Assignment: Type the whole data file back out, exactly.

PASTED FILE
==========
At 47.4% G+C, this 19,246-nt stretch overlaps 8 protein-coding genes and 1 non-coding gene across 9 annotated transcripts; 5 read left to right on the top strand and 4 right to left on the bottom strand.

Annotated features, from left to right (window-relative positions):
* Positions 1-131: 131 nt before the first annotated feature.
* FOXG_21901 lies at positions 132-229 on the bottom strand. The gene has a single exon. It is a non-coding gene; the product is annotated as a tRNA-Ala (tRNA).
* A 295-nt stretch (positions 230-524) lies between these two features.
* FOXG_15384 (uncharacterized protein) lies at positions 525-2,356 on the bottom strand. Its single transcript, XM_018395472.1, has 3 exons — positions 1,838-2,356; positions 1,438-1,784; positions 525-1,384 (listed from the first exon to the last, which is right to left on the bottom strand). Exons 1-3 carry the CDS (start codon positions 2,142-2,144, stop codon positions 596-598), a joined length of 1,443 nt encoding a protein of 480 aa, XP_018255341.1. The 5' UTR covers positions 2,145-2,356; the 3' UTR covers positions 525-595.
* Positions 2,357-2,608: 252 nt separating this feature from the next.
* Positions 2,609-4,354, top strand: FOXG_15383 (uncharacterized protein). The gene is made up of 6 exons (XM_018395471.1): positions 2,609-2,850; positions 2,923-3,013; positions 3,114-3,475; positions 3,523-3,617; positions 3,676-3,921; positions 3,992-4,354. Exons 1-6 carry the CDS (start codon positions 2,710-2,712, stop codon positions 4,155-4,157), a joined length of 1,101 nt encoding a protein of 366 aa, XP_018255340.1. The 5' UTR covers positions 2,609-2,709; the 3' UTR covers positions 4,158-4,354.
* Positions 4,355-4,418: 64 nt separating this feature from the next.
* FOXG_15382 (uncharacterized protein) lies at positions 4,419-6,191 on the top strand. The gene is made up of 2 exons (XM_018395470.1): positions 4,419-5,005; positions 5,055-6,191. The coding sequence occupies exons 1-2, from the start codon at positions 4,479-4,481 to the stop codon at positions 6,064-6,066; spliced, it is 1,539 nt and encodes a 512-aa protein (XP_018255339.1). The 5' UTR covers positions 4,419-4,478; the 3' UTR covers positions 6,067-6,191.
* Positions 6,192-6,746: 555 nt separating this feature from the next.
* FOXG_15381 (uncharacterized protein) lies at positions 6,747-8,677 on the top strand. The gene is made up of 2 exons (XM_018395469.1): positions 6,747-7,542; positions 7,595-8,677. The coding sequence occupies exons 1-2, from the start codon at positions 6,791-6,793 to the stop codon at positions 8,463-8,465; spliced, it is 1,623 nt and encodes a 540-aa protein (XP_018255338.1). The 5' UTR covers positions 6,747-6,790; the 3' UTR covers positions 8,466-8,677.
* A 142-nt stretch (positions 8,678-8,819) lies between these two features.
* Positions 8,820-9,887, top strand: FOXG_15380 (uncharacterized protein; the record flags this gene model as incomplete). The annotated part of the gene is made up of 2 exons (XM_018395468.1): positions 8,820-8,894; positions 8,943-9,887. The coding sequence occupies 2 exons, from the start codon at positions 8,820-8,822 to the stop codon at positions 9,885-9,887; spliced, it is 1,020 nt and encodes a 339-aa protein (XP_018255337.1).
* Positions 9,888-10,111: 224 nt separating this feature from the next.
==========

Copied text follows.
At 47.4% G+C, this 19,246-nt stretch overlaps 8 protein-coding genes and 1 non-coding gene across 9 annotated transcripts; 5 read left to right on the top strand and 4 right to left on the bottom strand.

Annotated features, from left to right (window-relative positions):
* Positions 1-131: 131 nt before the first annotated feature.
* FOXG_21901 lies at positions 132-229 on the bottom strand. The gene has a single exon. It is a non-coding gene; the product is annotated as a tRNA-Ala (tRNA).
* A 295-nt stretch (positions 230-524) lies between these two features.
* FOXG_15384 (uncharacterized protein) lies at positions 525-2,356 on the bottom strand. Its single transcript, XM_018395472.1, has 3 exons — positions 1,838-2,356; positions 1,438-1,784; positions 525-1,384 (listed from the first exon to the last, which is right to left on the bottom strand). Exons 1-3 carry the CDS (start codon positions 2,142-2,144, stop codon positions 596-598), a joined length of 1,443 nt encoding a protein of 480 aa, XP_018255341.1. The 5' UTR covers positions 2,145-2,356; the 3' UTR covers positions 525-595.
* Positions 2,357-2,608: 252 nt separating this feature from the next.
* Positions 2,609-4,354, top strand: FOXG_15383 (uncharacterized protein). The gene is made up of 6 exons (XM_018395471.1): positions 2,609-2,850; positions 2,923-3,013; positions 3,114-3,475; positions 3,523-3,617; positions 3,676-3,921; positions 3,992-4,354. Exons 1-6 carry the CDS (start codon positions 2,710-2,712, stop codon positions 4,155-4,157), a joined length of 1,101 nt encoding a protein of 366 aa, XP_018255340.1. The 5' UTR covers positions 2,609-2,709; the 3' UTR covers positions 4,158-4,354.
* Positions 4,355-4,418: 64 nt separating this feature from the next.
* FOXG_15382 (uncharacterized protein) lies at positions 4,419-6,191 on the top strand. The gene is made up of 2 exons (XM_018395470.1): positions 4,419-5,005; positions 5,055-6,191. The coding sequence occupies exons 1-2, from the start codon at positions 4,479-4,481 to the stop codon at positions 6,064-6,066; spliced, it is 1,539 nt and encodes a 512-aa protein (XP_018255339.1). The 5' UTR covers positions 4,419-4,478; the 3' UTR covers positions 6,067-6,191.
* Positions 6,192-6,746: 555 nt separating this feature from the next.
* FOXG_15381 (uncharacterized protein) lies at positions 6,747-8,677 on the top strand. The gene is made up of 2 exons (XM_018395469.1): positions 6,747-7,542; positions 7,595-8,677. The coding sequence occupies exons 1-2, from the start codon at positions 6,791-6,793 to the stop codon at positions 8,463-8,465; spliced, it is 1,623 nt and encodes a 540-aa protein (XP_018255338.1). The 5' UTR covers positions 6,747-6,790; the 3' UTR covers positions 8,466-8,677.
* A 142-nt stretch (positions 8,678-8,819) lies between these two features.
* Positions 8,820-9,887, top strand: FOXG_15380 (uncharacterized protein; the record flags this gene model as incomplete). The annotated part of the gene is made up of 2 exons (XM_018395468.1): positions 8,820-8,894; positions 8,943-9,887. The coding sequence occupies 2 exons, from the start codon at positions 8,820-8,822 to the stop codon at positions 9,885-9,887; spliced, it is 1,020 nt and encodes a 339-aa protein (XP_018255337.1).
* Positions 9,888-10,111: 224 nt separating this feature from the next.